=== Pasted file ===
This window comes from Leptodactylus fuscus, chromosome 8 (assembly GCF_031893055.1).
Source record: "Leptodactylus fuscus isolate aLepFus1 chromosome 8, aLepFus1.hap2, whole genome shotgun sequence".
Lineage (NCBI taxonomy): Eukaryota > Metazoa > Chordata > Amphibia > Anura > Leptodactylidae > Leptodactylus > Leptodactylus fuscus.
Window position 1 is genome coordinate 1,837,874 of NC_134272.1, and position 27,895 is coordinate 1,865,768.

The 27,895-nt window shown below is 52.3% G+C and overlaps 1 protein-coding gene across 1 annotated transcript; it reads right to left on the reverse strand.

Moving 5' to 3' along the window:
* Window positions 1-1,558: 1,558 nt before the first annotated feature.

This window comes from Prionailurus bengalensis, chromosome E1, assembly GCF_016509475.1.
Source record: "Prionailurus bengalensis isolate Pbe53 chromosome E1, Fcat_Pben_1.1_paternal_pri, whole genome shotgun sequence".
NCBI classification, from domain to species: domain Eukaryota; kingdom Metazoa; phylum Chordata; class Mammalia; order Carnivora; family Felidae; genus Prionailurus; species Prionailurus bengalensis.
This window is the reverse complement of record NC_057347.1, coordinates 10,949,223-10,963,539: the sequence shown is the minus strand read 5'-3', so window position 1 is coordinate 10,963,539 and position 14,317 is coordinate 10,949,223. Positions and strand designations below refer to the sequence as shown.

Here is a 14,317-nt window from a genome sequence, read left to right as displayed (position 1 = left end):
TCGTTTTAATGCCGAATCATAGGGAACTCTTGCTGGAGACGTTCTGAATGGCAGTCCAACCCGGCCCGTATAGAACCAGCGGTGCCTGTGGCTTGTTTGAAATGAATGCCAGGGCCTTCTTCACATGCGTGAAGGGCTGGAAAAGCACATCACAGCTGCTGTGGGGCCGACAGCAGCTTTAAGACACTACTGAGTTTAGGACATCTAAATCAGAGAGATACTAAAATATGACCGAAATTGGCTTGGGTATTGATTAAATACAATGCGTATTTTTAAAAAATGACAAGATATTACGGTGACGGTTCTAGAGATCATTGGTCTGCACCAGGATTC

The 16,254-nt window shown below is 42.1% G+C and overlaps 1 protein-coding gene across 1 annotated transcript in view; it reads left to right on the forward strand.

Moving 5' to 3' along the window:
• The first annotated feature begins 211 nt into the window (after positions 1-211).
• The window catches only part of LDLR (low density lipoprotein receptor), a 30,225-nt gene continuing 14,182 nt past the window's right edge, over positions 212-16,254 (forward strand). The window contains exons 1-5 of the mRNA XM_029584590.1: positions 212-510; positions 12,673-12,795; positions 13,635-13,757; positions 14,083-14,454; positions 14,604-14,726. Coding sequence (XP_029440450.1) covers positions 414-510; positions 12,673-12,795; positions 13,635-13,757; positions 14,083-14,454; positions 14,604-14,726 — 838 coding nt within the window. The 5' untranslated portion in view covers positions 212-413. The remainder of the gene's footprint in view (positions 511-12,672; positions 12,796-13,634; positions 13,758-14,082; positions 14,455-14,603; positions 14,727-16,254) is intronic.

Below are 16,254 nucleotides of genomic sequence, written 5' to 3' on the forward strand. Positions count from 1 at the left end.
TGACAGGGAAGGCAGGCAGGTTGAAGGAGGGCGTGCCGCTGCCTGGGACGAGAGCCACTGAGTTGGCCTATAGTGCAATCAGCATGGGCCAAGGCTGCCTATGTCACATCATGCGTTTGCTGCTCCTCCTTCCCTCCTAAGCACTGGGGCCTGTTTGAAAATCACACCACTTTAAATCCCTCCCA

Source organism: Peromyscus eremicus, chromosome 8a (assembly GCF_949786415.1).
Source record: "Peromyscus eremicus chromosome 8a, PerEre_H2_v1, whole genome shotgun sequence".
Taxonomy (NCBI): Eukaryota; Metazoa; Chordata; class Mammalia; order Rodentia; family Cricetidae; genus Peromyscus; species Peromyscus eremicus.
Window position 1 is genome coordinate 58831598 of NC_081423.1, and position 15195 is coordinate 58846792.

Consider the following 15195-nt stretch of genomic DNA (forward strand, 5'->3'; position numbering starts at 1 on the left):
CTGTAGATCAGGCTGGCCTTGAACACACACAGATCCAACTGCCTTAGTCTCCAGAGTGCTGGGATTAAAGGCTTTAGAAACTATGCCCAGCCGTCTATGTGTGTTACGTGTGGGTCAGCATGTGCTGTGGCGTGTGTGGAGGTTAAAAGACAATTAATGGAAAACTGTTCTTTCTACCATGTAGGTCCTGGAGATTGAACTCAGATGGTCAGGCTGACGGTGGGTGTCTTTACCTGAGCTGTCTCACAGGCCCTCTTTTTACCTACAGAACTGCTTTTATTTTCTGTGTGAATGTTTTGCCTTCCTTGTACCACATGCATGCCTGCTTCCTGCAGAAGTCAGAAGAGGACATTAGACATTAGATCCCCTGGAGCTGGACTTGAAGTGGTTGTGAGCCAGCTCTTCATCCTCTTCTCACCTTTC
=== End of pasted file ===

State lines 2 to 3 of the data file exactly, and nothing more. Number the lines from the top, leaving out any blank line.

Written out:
Source record: "Leptodactylus fuscus isolate aLepFus1 chromosome 8, aLepFus1.hap2, whole genome shotgun sequence".
Lineage (NCBI taxonomy): Eukaryota > Metazoa > Chordata > Amphibia > Anura > Leptodactylidae > Leptodactylus > Leptodactylus fuscus.